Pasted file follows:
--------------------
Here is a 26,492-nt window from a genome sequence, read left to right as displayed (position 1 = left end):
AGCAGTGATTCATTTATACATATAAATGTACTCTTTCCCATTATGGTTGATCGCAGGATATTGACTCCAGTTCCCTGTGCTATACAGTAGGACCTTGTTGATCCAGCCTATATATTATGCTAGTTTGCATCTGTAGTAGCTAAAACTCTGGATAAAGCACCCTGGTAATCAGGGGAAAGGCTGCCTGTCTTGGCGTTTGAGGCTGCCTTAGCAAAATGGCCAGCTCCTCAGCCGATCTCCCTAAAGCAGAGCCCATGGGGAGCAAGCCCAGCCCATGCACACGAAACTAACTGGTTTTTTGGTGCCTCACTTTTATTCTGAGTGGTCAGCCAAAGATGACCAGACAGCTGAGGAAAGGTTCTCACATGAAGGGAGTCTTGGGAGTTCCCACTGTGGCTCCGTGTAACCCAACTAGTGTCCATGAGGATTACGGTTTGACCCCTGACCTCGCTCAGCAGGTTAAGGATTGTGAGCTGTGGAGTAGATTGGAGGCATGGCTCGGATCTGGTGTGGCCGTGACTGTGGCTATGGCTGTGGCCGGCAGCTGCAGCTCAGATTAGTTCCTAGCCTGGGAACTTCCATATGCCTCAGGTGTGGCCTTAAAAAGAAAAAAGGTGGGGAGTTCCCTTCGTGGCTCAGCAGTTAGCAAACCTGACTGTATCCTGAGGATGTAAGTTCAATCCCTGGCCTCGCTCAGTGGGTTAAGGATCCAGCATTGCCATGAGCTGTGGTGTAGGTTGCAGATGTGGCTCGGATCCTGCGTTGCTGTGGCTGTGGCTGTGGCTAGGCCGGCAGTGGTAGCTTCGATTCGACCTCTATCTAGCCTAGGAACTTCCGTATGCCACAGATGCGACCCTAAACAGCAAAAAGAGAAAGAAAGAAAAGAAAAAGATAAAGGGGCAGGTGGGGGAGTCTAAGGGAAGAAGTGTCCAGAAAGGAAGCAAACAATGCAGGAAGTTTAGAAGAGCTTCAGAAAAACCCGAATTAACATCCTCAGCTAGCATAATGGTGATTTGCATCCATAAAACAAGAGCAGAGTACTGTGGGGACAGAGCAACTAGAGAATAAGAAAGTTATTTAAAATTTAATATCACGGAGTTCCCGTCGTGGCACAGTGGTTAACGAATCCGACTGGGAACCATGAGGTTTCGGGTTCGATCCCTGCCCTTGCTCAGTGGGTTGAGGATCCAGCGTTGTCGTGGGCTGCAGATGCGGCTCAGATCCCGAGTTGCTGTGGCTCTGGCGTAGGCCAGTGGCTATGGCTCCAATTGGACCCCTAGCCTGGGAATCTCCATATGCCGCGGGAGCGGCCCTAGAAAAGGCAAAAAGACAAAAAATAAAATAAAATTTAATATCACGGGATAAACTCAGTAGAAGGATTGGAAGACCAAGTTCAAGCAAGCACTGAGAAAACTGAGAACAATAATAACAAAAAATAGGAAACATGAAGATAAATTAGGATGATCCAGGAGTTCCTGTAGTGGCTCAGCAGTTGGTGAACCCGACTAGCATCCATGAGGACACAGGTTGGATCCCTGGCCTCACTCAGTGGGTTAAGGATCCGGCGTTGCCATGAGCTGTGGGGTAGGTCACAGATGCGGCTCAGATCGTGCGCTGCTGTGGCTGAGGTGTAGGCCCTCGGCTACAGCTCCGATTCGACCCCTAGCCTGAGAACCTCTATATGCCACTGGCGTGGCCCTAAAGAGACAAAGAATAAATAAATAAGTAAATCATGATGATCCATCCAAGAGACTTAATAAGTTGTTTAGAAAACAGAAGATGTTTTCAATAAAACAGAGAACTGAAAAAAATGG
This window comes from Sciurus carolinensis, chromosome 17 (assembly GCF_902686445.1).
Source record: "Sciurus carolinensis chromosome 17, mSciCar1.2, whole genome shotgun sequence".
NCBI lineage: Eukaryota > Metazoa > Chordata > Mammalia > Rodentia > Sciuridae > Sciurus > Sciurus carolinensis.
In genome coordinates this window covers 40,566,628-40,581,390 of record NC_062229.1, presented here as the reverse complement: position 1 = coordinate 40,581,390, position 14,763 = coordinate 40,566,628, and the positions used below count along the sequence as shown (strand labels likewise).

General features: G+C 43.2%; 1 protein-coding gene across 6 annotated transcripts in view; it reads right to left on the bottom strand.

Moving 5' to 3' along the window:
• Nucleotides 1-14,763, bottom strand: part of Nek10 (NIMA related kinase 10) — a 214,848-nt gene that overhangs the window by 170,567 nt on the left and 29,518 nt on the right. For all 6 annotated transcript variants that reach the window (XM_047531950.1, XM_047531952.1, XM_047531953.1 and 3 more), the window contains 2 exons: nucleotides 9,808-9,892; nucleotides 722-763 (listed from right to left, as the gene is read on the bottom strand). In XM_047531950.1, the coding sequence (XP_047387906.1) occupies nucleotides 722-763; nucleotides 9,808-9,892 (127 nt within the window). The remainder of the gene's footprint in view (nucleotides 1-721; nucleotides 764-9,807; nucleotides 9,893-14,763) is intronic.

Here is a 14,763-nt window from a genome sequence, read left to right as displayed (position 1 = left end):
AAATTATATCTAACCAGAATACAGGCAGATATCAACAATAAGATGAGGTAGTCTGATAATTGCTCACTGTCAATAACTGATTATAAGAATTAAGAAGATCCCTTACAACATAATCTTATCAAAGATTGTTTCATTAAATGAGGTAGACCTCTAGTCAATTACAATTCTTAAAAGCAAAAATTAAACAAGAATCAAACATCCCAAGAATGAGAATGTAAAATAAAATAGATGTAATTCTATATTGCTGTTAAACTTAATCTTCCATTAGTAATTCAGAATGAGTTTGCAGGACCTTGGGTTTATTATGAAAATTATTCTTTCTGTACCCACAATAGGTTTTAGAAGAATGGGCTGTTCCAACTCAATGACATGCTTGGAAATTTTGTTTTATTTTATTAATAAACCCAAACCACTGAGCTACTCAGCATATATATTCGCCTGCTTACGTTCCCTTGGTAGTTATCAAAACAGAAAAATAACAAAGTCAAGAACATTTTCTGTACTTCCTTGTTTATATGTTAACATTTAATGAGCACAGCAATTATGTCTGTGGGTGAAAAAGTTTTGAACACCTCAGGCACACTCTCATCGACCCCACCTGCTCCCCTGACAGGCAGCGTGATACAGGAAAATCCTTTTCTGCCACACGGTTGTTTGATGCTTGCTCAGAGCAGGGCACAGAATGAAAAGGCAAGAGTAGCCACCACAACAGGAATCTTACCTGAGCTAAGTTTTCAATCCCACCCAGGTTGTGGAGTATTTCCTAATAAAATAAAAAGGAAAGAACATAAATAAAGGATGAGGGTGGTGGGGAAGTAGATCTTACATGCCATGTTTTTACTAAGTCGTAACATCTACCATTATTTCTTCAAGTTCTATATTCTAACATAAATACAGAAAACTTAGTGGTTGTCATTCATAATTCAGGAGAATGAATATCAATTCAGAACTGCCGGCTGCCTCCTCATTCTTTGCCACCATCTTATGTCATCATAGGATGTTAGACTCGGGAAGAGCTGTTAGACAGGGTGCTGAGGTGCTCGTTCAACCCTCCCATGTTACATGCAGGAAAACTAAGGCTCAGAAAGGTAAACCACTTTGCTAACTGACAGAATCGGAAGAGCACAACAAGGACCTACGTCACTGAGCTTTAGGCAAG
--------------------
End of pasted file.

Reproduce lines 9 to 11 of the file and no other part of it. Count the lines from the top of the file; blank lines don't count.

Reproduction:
• Nucleotides 1-14,763, bottom strand: part of Nek10 (NIMA related kinase 10) — a 214,848-nt gene that overhangs the window by 170,567 nt on the left and 29,518 nt on the right. For all 6 annotated transcript variants that reach the window (XM_047531950.1, XM_047531952.1, XM_047531953.1 and 3 more), the window contains 2 exons: nucleotides 9,808-9,892; nucleotides 722-763 (listed from right to left, as the gene is read on the bottom strand). In XM_047531950.1, the coding sequence (XP_047387906.1) occupies nucleotides 722-763; nucleotides 9,808-9,892 (127 nt within the window). The remainder of the gene's footprint in view (nucleotides 1-721; nucleotides 764-9,807; nucleotides 9,893-14,763) is intronic.

Here is a 14,763-nt window from a genome sequence, read left to right as displayed (position 1 = left end):
AAATTATATCTAACCAGAATACAGGCAGATATCAACAATAAGATGAGGTAGTCTGATAATTGCTCACTGTCAATAACTGATTATAAGAATTAAGAAGATCCCTTACAACATAATCTTATCAAAGATTGTTTCATTAAATGAGGTAGACCTCTAGTCAATTACAATTCTTAAAAGCAAAAATTAAACAAGAATCAAACATCCCAAGAATGAGAATGTAAAATAAAATAGATGTAATTCTATATTGCTGTTAAACTTAATCTTCCATTAGTAATTCAGAATGAGTTTGCAGGACCTTGGGTTTATTATGAAAATTATTCTTTCTGTACCCACAATAGGTTTTAGAAGAATGGGCTGTTCCAACTCAATGACATGCTTGGAAATTTTGTTTTATTTTATTAATAAACCCAAACCACTGAGCTACTCAGCATATATATTCGCCTGCTTACGTTCCCTTGGTAGTTATCAAAACAGAAAAATAACAAAGTCAAGAACATTTTCTGTACTTCCTTGTTTATATGTTAACATTTAATGAGCACAGCAATTATGTCTGTGGGTGAAAAAGTTTTGAACACCTCAGGCACACTCTCATCGACCCCACCTGCTCCCCTGACAGGCAGCGTGATACAGGAAAATCCTTTTCTGCCACACGGTTGTTTGATGCTTGCTCAGAGCAGGGCACAGAATGAAAAGGCAAGAGTAGCCACCACAACAGGAATCTTACCTGAGCTAAGTTTTCAATCCCACCCAGGTTGTGGAGTATTTCCTAATAAAATAAAAAGGAAAGAACATAAATAAAGGATGAGGGTGGTGGGGAAGTAGATCTTACATGCCATGTTTTTACTAAGTCGTAACATCTACCATTATTTCTTCAAGTTCTATATTCTAACATAAATACAGAAAACTTAGTGGTTGTCATTCATAATTCAGGAGAATGAATATCAATTCAGAACTGCCGGCTGCCTCCTCATTCTTTGCCACCATCTTATGTCATCATAGGATGTTAGACTCGGGAAGAGCTGTTAGACAGGGTGCTGAGGTGCTCGTTCAACCCTCCCATGTTACATGCAGGAAAACTAAGGCTCAGAAAGGTAAACCACTTTGCTAACTGACAGAATCGGAAGAGCACAACAAGGACCTACGTCACTGAGCTTTAGGCAAG